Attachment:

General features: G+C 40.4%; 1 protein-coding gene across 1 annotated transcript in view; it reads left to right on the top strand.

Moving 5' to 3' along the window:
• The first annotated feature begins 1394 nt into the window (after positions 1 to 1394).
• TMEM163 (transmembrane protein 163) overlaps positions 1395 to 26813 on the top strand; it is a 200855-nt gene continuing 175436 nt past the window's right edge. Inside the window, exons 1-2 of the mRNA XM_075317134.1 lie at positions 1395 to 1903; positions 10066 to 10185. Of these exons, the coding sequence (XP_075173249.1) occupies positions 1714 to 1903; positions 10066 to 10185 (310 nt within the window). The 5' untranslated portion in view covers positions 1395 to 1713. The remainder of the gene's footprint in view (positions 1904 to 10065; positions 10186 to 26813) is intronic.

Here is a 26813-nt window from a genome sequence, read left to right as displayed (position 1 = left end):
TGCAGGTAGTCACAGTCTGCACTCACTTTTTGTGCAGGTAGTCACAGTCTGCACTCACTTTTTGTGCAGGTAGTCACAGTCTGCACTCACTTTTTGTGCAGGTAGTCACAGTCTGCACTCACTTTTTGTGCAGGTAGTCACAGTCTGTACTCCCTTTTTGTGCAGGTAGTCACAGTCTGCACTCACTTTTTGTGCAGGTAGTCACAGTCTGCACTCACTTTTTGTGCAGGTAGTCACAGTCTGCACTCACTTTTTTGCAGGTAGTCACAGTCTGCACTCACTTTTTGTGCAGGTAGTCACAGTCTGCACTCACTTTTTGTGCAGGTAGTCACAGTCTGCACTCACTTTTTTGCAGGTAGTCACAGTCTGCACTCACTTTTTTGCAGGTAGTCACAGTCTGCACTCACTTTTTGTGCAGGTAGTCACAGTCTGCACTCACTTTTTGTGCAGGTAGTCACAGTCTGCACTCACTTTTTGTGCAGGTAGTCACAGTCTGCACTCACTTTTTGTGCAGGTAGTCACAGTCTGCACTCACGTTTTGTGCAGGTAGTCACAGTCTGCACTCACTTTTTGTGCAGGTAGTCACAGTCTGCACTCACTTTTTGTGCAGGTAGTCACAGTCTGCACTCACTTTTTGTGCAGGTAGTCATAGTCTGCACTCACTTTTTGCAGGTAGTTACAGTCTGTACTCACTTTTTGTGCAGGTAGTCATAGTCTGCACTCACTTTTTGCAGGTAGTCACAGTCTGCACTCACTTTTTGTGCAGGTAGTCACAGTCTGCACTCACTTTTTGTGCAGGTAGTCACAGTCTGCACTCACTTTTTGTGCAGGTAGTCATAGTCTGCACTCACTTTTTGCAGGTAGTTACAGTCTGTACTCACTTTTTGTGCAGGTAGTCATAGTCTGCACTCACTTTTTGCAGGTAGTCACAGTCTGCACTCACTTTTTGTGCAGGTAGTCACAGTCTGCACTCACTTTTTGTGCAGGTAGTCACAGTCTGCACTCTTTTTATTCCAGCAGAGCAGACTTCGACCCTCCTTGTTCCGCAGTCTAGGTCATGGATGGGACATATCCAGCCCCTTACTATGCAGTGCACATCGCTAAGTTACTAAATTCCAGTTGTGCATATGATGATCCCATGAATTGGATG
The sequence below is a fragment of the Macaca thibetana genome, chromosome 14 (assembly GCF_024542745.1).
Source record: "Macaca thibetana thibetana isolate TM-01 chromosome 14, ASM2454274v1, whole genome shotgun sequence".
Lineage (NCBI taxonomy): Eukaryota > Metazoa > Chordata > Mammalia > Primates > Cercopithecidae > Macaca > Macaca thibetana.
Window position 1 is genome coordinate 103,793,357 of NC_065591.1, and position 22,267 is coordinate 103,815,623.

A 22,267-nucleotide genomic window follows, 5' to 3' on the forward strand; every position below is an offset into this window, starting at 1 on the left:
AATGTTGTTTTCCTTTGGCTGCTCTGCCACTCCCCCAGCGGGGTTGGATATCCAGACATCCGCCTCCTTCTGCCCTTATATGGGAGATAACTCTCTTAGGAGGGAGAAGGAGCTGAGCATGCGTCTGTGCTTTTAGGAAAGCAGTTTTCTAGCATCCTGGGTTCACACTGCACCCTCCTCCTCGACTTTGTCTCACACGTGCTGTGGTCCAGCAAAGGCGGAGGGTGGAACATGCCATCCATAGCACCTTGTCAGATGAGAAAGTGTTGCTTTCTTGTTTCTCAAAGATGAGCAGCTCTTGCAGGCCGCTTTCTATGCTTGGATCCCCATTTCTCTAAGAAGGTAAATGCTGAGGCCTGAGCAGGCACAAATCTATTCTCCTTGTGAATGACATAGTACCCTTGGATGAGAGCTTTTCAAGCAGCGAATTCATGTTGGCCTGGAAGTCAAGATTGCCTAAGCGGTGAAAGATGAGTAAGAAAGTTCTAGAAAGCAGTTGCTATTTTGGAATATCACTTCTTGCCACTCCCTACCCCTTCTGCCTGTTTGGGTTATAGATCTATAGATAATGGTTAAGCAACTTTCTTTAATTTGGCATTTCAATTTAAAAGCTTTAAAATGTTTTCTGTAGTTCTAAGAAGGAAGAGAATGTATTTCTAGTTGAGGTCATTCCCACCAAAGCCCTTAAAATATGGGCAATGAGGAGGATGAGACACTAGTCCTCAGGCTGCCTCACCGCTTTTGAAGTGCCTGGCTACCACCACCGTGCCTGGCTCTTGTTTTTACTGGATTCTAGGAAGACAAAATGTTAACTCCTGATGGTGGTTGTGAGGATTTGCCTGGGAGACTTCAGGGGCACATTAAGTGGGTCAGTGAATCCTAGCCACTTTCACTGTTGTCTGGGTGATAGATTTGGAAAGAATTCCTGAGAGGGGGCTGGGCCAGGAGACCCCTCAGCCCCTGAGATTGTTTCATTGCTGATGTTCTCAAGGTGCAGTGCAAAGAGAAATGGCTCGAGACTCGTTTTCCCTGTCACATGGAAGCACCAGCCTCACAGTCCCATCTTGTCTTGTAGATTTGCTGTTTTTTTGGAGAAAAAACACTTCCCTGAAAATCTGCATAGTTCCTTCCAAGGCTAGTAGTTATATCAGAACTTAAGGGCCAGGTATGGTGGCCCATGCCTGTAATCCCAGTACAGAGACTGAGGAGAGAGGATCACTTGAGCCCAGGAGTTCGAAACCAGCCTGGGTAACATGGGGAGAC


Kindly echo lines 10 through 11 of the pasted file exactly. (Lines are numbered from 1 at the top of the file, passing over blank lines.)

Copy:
Window position 1 is genome coordinate 103,793,357 of NC_065591.1, and position 22,267 is coordinate 103,815,623.

A 22,267-nucleotide genomic window follows, 5' to 3' on the forward strand; every position below is an offset into this window, starting at 1 on the left: